The British Columbia Supreme Court recently rendered an important decision regarding the conditions upon which a web user may be bound by a website’s terms and conditions of use. In Century 21 Canada Ltd. Partnership v Rogers Communications Inc., the court ruled that simply browsing a website may result in the formation of an enforceable contract if certain conditions are met. This decision sets an important precedent for all businesses engaged in electronic commerce in Canada.

The facts and the issues in dispute

Zoocasa (a subsidiary of Rogers Communications) operated a website that indexed property listings from a number of real estate websites. Zoocasa’s search engine would access Century 21’s website once a day to copy property descriptions and photographs. These descriptions and photographs would then be posted on Zoocasa’s site along with additional information regarding the neighbourhood.

Century 21 sought an injunction and damages against Zoocasa for accessing Century 21’s website and copying its content without authorization. Century 21’s claim was based on the Copyright Act but also on the terms and conditions of its website that prohibited the use of the website for commercial purposes.

The terms and conditions of Century 21’s website were available by clicking on a hyperlink at the bottom of the home page. These terms were not drawn to the attention of visitors in any active way. Users were not required to click on an “I agree” button in order to access the website’s content. The terms and conditions simply stated that the user was bound by them upon accessing and using the website.

Zoocasa submitted that it was not bound by Century 21’s terms and conditions and that no contract was ever formed between the parties given that users of Century 21’s website were not required to read or agree to the terms and conditions. According to Zoocasa, the terms and conditions were not prominently displayed and constituted an attempt by Century 21 to impose a unilateral contract without acceptance or consideration.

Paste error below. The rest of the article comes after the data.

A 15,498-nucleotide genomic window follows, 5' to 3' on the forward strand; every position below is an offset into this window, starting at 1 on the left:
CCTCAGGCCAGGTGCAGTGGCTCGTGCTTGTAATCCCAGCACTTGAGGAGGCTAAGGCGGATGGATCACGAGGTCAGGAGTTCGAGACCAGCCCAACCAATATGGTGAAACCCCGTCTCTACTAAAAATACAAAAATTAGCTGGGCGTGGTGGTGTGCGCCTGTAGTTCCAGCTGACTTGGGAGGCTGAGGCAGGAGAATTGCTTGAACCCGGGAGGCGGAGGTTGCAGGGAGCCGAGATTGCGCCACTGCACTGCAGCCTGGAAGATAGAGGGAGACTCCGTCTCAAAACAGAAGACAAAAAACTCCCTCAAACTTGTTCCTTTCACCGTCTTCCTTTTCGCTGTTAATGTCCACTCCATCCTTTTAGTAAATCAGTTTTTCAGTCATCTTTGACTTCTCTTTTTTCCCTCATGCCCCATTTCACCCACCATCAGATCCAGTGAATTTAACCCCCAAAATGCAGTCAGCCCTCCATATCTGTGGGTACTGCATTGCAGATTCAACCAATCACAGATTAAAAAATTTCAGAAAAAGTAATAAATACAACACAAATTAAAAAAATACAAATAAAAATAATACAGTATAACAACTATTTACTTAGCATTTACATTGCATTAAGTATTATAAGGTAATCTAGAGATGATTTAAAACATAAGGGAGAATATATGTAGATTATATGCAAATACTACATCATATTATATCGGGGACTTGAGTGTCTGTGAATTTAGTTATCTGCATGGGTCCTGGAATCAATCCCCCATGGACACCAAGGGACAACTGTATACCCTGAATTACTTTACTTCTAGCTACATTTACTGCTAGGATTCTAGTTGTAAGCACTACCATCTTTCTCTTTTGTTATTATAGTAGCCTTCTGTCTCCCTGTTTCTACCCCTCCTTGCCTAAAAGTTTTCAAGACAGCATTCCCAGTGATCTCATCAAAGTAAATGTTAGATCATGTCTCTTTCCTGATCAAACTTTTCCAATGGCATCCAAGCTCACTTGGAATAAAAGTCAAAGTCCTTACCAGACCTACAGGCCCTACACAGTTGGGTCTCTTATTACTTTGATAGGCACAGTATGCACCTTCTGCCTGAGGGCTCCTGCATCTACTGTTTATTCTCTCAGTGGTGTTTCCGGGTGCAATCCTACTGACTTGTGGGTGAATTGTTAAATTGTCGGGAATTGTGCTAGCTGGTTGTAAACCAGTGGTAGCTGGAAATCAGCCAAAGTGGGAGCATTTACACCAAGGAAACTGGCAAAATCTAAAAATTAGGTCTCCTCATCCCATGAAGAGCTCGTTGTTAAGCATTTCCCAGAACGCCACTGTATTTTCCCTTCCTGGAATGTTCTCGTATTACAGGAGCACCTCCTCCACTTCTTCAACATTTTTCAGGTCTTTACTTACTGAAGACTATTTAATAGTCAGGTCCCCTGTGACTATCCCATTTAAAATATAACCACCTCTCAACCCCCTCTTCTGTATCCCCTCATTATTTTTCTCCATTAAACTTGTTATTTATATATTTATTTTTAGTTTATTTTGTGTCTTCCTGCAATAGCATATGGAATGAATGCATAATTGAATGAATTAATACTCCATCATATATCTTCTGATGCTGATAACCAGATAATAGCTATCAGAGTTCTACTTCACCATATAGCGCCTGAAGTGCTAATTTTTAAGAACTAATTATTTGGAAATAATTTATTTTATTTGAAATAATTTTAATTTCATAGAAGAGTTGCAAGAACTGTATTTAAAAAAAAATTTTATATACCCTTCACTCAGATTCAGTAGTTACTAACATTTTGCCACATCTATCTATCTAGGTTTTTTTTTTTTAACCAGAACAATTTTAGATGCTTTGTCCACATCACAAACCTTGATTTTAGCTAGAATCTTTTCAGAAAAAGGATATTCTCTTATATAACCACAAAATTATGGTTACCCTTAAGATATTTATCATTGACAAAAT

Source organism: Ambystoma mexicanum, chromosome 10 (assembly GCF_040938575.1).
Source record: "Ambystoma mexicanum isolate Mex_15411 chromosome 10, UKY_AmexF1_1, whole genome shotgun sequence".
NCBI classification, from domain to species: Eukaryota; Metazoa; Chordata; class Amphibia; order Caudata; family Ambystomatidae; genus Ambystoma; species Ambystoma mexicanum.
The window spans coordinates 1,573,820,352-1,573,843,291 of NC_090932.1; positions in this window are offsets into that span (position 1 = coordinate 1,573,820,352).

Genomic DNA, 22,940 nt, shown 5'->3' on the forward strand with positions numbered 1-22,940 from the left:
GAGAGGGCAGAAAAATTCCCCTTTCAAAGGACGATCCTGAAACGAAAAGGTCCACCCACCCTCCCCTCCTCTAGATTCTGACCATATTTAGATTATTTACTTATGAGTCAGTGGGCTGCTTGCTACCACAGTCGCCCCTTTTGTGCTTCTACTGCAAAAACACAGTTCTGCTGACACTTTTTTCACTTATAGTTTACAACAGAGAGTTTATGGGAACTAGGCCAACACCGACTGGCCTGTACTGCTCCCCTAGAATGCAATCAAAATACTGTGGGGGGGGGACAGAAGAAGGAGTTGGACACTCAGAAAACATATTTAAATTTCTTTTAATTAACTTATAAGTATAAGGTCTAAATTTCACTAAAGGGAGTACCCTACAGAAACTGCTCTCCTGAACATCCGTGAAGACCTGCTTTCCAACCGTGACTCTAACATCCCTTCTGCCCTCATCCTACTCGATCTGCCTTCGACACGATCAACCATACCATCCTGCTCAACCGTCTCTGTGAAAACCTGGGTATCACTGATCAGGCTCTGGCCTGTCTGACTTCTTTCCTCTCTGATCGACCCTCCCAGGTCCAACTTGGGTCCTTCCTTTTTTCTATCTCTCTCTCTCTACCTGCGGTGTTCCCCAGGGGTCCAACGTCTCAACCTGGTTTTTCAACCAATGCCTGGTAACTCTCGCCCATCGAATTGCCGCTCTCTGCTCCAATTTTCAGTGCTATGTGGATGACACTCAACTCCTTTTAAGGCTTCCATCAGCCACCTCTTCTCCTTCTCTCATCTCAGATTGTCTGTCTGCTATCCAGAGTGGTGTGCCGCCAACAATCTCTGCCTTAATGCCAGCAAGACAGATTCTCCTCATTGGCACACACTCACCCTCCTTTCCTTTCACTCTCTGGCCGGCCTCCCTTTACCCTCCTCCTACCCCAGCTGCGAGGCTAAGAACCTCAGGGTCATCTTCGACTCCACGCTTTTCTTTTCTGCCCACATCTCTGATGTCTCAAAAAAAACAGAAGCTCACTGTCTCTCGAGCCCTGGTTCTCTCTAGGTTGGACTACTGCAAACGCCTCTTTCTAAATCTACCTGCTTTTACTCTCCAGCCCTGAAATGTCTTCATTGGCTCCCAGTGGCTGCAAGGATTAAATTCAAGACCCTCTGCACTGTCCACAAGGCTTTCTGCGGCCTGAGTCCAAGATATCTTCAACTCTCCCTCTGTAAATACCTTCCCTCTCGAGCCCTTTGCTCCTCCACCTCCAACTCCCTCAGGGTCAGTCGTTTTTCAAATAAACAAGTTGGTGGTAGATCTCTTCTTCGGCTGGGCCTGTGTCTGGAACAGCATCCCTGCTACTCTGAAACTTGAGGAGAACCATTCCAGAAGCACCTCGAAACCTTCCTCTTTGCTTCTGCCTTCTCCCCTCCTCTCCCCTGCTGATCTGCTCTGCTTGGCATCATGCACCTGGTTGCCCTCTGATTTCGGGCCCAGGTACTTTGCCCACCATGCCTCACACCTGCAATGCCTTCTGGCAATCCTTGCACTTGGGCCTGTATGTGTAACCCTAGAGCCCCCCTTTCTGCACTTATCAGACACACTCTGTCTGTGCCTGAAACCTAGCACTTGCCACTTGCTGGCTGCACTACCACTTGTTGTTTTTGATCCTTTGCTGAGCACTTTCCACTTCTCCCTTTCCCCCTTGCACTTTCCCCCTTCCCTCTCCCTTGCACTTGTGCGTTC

Browse wrap agreements are valid if terms brought to user’s attention

The court dismissed the arguments raised by Zoocasa and, after reviewing Canadian and US decisions dealing with “shrink wrap,” “click wrap” and “browse wrap” agreements, ruled that a valid contract may be formed if (i) the terms and conditions are brought to the attention of the user, (ii) the terms are available for review by the user and (iii) the user has accepted those terms in some manner.

In the case at hand, the court found that the issue of whether the terms and conditions were sufficiently brought to the user’s attention was not relevant since Zoocasa acknowledged that it was aware of them. Moreover, Zoocasa was relying on similar terms and conditions on its own website. As for the acceptance by Zoocasa of Century 21’s terms and conditions, the court made the following statement:

Taking the service with sufficient notice of the Terms of Use and knowledge that the taking of the service is deemed agreement constitutes acceptance sufficient to form a contract. The act of browsing past the initial page of the website or searching the site is conduct indicating agreement with the Terms of Use if those terms are provided with sufficient notice, are available for review prior to acceptance, and clearly state that proceeding further is acceptance of the terms.

The decision of the court does not provide any guidance as to how terms and conditions should be displayed in order for users to be given sufficient notice, absent an acknowledgement of actual notice. The decision does, however, stand as a clear indication that you do not need to click on an “I agree” button to be bound by the terms and conditions of a website in Canada where it can be otherwise shown that these terms and conditions were brought to your attention or that you had knowledge of them.